This Audi Quattro racer with its grungy dystopian aesthetics is what the Mad Max sequel needs!

Automotive lovers who are acquainted with Audi surely know about Quattro. The all-wheel-drive road vehicle burst into the scene in 1980, and ten million Quattro (derived from the word four-wheel-drive system) drive cars have hit the road. Based on this adventurous progression, Audi has built the electrified version of the powertrain for future mobility. This Quattro H 1993 concept designed by 3D specialist Federico Ciuffolini superimposes the vision of a dystopian future where Mad Max-like vehicles will fight for domination of resources on the planet. I can’t help but see the racing DNA of the R18 E-Tron Quattro being the inspiration for the design here.

The Quattro H 1993 concept car defines the evolution of racing culture in a world where the dynamics of lifestyle are completely radical from current times. Federico creates the blueprint with fiberglass, Kevlar, and carbon fiber construct for the ideal weight to power ratio. A powerful drivetrain and engine demand good airflow, so the use of naca and ram ducts is truly justified, hence eliminating the need to run the aero. The Quattro’s cell is made out of isolated monocoque for structural integrity and connects to the main chassis with a heavy-duty gasket.

Ballast is used to lower the cockpit barycenter to align the pilot (giving dampened solicitations) when lateral g-forces take effect at high-speed cornering. The result is a car with a very stiff and low-slung positioning on the road for maximum grip. A true racer at heart, the Quattro H 1993 amalgams the past and present racing DNA into a car of the future set in an uncertain world.

Designer: Federico Ciuffolini

McDonald’s Korea just launched a limited-edition Big Mac-inspired stackable lunchbox!

If you think about it, a burger is a stackable product too… so it wasn’t going to be long before someone drew the parallel and made a burger-shaped stackable tiffin box!

It seems like that brainwave came to McDonald’s Korea, which just unveiled the limited-edition lunchbox inspired by their iconic burger. The lunchbox comes with vertically stackable containers, celebrating the traditional Korean ‘dosirak’, a portioned lunchbox quite similar to the Japanese bento box. Its circular, vertically stackable shape allows it to perfectly mirror the stackable design of a burger, with orange containers with artwork on the side resembling patties leaves, and sauces, while the lid on top comes with a sesame seed pattern to complete the visual experience!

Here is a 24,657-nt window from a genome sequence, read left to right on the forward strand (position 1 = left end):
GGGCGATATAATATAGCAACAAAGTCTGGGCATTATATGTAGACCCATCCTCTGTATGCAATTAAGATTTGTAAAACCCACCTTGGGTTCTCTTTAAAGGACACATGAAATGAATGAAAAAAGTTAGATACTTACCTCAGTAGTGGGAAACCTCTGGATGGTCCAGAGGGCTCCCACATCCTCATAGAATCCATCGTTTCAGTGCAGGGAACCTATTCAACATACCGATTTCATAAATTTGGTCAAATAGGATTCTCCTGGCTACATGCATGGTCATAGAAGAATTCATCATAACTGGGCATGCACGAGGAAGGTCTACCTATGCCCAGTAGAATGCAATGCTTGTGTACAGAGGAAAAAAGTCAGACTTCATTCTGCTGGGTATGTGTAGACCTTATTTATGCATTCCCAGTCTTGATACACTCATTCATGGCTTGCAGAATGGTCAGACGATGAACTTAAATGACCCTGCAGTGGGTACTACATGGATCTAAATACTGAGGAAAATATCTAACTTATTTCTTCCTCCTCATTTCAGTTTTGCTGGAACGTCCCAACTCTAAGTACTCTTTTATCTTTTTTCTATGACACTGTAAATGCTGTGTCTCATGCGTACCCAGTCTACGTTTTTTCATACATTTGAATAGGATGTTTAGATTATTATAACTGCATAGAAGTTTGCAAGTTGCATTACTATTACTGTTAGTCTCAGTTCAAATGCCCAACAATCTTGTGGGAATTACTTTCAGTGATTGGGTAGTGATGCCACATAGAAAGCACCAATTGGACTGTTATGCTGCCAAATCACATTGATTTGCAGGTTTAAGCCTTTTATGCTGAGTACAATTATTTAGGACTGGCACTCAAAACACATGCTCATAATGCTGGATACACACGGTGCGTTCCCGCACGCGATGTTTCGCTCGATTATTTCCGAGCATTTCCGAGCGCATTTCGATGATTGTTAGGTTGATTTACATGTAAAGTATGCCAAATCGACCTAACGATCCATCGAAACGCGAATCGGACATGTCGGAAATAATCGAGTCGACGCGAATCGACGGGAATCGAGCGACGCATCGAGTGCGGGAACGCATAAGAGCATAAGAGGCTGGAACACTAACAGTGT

The lunchbox sports two containers that lock together using clasps, with a sesame-bun cover on the top and two fold-out handles to carry the box around. The two containers have separate lids of their own too, helping retain heat while ensuring that liquids or gravies don’t leak out during transit.

For a limited time, Korean patrons of the global fast-food giant can get their hands on this quirky lunchbox for ₩7,500 KRW (approximately $7 USD) upon purchase of a Big Mac or a Big Mac Bacon. I’m lovin’ it!

Designer: McDonald’s Korea

These 3D printed modular offices are built from recycled PET plastic for a sustainable workspace solution!

Inspired by the prefabricated cabins and work-from-home solutions coming out of the pandemic, designers across the globe are coming up with their own answers to local office problems. In Rotterdam, Europe’s largest seaport, warehouses often lack demarcated and comfortable offices for their workers, pushing ArchiTech Company to collaborate with Royal 3D and the Port of Rotterdam Authority and come up with a solution. Finding one in R-IGLO, the new office zones resemble the shape of igloos and are 3D-printed using the waste that comes from Rotterdam’s local ports.

In making R-IGLO, ArchiTech Company joined arms with Royal 3D to create igloo-like workspaces that are made from recycled PET plastic, a material that can be reused plenty of times over. Currently undergoing redevelopment, an important harbor in Rotterdam called M4H is where the team behind R-IGLO sources all the material used during the 3D printing process. Once the materials needed for printing are acquired, the construction of each R-IGLO workspace takes place in M4H as well. The R-IGLO units are built by linking together 3D-printed panels that can later be disassembled, stored, and transported just as easily as they were put together. Since each R-IGLO structure comprises several modules, owners can decrease or increase the size of their R-IGLO by swapping out different sized modules.

R-IGLO was conceived in order to solve the lack of working spaces in Rotterdam’s M4H district, where many of the warehouses require more working zones. Reinforcing the PET plastics with short glass fibers during the 3D printing process, each igloo-like workspace is durable and rigid on the outside and creates soft acoustics on the inside. Better yet, each R-IGLO is printed from a CFAM machine, one of the world’s largest printers, printing the entire igloo-like structure in a mere ten days.

Designer: ArchiTech Company, Royal 3D, Port of Rotterdam Authority

Locally sourced and built inside the warehouses of MFH’s port, R-IGLO is a large-scale 3D printed solution for workspaces.

With a rigid, solid exterior, R-IGLO keeps noise out while the interior provides some soft acoustics.

Each R-IGLO comes in modules so the overall size can be enlargened or reduced according to the worker’s needs.

Printed off CFAM printers, R-IGLO structures can be built in a short matter of ten days.

Coming included with light sockets and interior heating, each R-IGLO represents what the designers call, “a modular turn-key solution.”